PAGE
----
Khamel then leaps the fence in a jogging outfit, and dons a pair of glasses and headphones before running away. However, he isn’t running far, sneaking into a gay porn theater, where, disguised as Freddie Mercury (seriously, look at the photo below), he kills Jensen, taking time to eat some popcorn before doing the deed.
The killings of the two justices rattle the nation, especially a law professor who viewed Rosenberg as a mentor. Played by notable playwright Sam Shepard, Thomas Callahan is a fairly straightforward character, talking to his students in class about Bowers v. Hardwick. He ends up getting a retort that the Supreme Court’s justices were “wrong” on their verdict, from his star pupil, Darby Shaw.
Played by Julia Roberts after a two-year hiatus, Shaw might be seen as a character written specifically for the actress. Apparently, Grisham wrote the character in a way that fit Roberts perfectly, and she took the role after reading the book, instead of the script. She is spunky and bright, though her ongoing relationship with Professor Callahan is confounding. While the movie gets credit for calling out the age difference between the two (through Callahan’s friend, an FBI attorney played by John Heard), it still might have played better if they had dropped the whole affair.
Callahan doesn’t last too long, however, getting offed in a car bomb meant for him and Shaw. The culprits aren’t exactly well-defined, but it’s clear they’re being run out of the White House, a souped-up version of Nixon’s Committee for the Re-Election of the President. The outfit, run by the President’s Chief of Staff Fletcher Cole (played by current Scandal-universe president Tony Goldwyn), is eager to muffle a brief that Shaw wrote determining who might have ordered the deaths of the two justices.
The brief, as one might suspect, gets dubbed as the Pelican Brief, creating a host of problems for Shaw. Our second protagonist ends up donning a series of disguises and hotel rooms in order to avoid detection by Cole’s outfit. Needless to say, it’s only a matter of time before she finds Grantham and the two partner up to find evidence backing up her brief. As it turns out, the culprit responsible for the deaths of the two Supreme Court justices is none other than a wealthy donor to the President’s campaign. We never see him, but he remains a prominent force, akin to the Koch Brothers’ network in terms of power and influence.
While the film may attempt to prove its bona fides as a statement on politics, the law and corruption, its first aim is to entertain. Fortunately, Pakula is more than capable, taking advantage of the setting and story to play around with motifs from his past works. From the labyrinthine architecture of a culpable law firm (shades of The Parallax View’s dizzying vistas) to Horner’s score, at times an echo of Michael Small’s work on Klute, this is a movie worth seeing at least once to notice all the callbacks, even if the end result is overdone and inferior to its predecessors.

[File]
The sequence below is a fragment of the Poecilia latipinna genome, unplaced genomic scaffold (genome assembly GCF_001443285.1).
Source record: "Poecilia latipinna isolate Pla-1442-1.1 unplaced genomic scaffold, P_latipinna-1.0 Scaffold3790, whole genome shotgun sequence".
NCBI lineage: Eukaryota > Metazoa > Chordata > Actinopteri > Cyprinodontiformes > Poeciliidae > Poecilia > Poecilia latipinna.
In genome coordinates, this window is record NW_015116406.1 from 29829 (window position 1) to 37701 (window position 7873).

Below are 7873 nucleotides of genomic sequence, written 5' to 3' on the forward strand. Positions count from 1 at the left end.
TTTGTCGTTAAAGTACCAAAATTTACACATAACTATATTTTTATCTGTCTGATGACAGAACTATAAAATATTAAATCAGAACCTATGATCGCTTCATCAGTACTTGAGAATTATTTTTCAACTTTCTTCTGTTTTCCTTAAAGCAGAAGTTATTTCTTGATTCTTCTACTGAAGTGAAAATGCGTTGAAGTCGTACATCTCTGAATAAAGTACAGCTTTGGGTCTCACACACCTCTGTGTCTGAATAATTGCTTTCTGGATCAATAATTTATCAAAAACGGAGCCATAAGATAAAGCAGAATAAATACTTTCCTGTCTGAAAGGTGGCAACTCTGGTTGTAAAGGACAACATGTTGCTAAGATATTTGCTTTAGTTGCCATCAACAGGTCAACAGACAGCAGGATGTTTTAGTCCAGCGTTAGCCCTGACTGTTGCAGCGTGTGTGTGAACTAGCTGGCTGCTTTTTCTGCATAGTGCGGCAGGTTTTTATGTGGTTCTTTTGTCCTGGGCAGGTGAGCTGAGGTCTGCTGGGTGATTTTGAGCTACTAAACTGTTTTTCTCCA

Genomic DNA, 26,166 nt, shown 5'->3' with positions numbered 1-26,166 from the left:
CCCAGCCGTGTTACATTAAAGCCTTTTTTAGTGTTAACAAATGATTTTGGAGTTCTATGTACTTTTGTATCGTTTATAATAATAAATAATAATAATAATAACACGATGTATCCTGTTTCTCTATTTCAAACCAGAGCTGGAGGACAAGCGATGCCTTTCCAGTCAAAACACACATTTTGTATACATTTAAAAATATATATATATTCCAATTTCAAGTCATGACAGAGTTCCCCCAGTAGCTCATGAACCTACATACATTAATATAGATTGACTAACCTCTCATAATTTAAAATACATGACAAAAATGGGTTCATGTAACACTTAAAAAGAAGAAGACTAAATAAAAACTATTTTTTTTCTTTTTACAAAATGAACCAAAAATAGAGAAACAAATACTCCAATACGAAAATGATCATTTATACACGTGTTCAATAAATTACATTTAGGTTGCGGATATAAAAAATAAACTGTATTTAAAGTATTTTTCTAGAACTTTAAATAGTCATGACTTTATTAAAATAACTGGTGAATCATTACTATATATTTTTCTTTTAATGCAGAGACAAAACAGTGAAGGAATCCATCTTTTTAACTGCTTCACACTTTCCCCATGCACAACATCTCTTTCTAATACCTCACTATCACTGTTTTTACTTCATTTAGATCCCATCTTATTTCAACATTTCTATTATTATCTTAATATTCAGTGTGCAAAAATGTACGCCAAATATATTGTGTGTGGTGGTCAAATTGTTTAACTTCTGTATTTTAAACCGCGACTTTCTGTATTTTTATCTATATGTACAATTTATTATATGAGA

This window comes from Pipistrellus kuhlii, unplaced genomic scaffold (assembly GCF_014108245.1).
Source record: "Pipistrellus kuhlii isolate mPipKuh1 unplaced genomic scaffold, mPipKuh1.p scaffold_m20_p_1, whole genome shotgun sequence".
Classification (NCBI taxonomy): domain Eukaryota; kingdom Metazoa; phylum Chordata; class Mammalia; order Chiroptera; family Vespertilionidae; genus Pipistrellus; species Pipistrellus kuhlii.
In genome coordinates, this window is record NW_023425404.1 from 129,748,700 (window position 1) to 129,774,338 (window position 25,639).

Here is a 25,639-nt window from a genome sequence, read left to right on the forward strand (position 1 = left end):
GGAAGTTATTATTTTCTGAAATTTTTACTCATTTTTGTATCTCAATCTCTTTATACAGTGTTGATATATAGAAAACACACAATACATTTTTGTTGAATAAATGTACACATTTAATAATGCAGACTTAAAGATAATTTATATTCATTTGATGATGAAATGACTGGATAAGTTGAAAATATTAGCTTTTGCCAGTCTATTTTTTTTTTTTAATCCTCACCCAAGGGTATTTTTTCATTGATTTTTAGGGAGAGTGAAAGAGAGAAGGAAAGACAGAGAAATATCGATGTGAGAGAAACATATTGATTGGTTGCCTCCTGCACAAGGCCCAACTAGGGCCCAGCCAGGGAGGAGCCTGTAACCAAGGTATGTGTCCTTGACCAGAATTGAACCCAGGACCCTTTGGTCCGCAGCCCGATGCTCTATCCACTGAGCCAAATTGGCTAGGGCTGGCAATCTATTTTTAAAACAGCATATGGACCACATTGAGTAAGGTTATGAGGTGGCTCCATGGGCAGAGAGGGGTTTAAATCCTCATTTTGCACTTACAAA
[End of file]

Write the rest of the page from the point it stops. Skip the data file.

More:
Pakula, unlike some of the movie brat directors who rose to prominence in the same decade, had worked for the studios since the 1940s. He slowly climbed into the role of director after working as a producer, overseeing the filming and post-production of the 1962 film To Kill a Mockingbird.
While he has directed a number of different movies, his “Paranoia Trilogy” has remained his calling card, with their plausible conspiracies, moody imagery (thanks in large part to cinematographer Gordon Willis) and downbeat endings. Much of The Pelican Brief doesn’t work (why shoot the justices instead of framing their deaths to appear natural?), it does work as a swan song for the director.
Those in power may commit dark deeds, as Pakula seems to suggest in his movies, but as The Pelican Brief shows (if a little too optimistically), the truth can still be uncovered, provided those doing the digging persevere. As Jason Robards says in All the President’s Men: “Go on home, get a nice hot bath. Rest up, 15 minutes. Then, get your asses back in gear.”
Note: For those interested, here’s a more comprehensive essay on Alan J. Pakula.